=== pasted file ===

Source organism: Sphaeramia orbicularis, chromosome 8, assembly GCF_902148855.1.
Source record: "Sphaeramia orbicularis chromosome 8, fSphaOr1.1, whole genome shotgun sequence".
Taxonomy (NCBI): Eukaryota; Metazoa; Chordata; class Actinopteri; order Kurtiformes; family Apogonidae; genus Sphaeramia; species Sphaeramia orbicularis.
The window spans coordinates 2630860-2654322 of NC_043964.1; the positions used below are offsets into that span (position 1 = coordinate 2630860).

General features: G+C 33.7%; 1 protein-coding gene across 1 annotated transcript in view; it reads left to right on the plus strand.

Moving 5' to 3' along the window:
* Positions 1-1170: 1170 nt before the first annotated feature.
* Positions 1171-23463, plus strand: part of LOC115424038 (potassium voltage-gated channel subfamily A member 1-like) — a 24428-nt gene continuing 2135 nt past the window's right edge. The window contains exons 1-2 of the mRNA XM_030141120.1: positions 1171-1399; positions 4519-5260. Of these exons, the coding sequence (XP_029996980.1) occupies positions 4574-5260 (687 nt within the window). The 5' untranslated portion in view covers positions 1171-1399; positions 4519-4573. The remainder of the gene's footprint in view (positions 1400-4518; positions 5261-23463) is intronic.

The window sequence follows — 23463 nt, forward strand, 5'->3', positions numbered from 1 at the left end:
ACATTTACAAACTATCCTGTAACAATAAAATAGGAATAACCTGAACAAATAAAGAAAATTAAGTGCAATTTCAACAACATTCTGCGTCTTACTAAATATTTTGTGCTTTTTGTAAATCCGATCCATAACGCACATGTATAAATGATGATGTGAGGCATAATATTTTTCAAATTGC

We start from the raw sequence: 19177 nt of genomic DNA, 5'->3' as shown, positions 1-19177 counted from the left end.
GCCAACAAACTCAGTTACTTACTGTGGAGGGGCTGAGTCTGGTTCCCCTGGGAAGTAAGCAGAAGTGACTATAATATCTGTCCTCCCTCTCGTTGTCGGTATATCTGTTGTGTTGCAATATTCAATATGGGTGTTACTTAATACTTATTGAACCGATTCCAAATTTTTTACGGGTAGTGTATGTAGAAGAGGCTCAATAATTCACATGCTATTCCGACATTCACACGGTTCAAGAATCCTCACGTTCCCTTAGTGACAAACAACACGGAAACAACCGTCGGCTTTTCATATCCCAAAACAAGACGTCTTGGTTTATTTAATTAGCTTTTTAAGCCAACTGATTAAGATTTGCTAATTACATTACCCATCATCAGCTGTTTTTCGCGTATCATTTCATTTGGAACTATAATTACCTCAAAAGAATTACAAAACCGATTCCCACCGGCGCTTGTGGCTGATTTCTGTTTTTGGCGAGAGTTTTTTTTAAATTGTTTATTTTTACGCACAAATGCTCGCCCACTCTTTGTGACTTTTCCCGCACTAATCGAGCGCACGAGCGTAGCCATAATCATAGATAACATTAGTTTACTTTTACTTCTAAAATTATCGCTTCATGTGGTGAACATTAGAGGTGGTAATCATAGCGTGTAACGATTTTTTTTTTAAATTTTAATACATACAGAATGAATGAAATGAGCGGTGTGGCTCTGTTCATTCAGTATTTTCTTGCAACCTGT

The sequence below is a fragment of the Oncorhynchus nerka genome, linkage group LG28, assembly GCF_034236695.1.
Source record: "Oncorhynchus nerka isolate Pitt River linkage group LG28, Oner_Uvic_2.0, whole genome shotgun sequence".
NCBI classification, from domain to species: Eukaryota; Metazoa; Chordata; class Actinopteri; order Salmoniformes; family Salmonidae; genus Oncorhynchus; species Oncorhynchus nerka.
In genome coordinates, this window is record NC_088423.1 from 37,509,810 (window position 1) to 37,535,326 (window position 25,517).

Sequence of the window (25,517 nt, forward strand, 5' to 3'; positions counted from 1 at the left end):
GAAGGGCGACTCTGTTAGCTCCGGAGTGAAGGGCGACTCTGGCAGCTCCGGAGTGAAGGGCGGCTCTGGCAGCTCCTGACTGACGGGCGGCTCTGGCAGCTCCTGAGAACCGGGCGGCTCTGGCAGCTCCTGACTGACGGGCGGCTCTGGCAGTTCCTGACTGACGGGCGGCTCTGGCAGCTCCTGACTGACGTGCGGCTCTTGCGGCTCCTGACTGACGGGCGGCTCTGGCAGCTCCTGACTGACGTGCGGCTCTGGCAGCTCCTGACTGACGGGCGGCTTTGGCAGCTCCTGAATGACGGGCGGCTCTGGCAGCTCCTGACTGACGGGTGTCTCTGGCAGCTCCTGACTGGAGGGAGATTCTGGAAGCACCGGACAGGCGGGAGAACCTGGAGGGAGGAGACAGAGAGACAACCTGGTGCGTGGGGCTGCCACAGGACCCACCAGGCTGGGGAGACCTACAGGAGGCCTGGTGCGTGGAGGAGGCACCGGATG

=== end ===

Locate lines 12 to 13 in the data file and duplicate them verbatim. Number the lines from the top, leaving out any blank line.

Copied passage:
GCCAACAAACTCAGTTACTTACTGTGGAGGGGCTGAGTCTGGTTCCCCTGGGAAGTAAGCAGAAGTGACTATAATATCTGTCCTCCCTCTCGTTGTCGGTATATCTGTTGTGTTGCAATATTCAATATGGGTGTTACTTAATACTTATTGAACCGATTCCAAATTTTTTACGGGTAGTGTATGTAGAAGAGGCTCAATAATTCACATGCTATTCCGACATTCACACGGTTCAAGAATCCTCACGTTCCCTTAGTGACAAACAACACGGAAACAACCGTCGGCTTTTCATATCCCAAAACAAGACGTCTTGGTTTATTTAATTAGCTTTTTAAGCCAACTGATTAAGATTTGCTAATTACATTACCCATCATCAGCTGTTTTTCGCGTATCATTTCATTTGGAACTATAATTACCTCAAAAGAATTACAAAACCGATTCCCACCGGCGCTTGTGGCTGATTTCTGTTTTTGGCGAGAGTTTTTTTTAAATTGTTTATTTTTACGCACAAATGCTCGCCCACTCTTTGTGACTTTTCCCGCACTAATCGAGCGCACGAGCGTAGCCATAATCATAGATAACATTAGTTTACTTTTACTTCTAAAATTATCGCTTCATGTGGTGAACATTAGAGGTGGTAATCATAGCGTGTAACGATTTTTTTTTTAAATTTTAATACATACAGAATGAATGAAATGAGCGGTGTGGCTCTGTTCATTCAGTATTTTCTTGCAACCTGT

The sequence below is a fragment of the Oncorhynchus nerka genome, linkage group LG28, assembly GCF_034236695.1.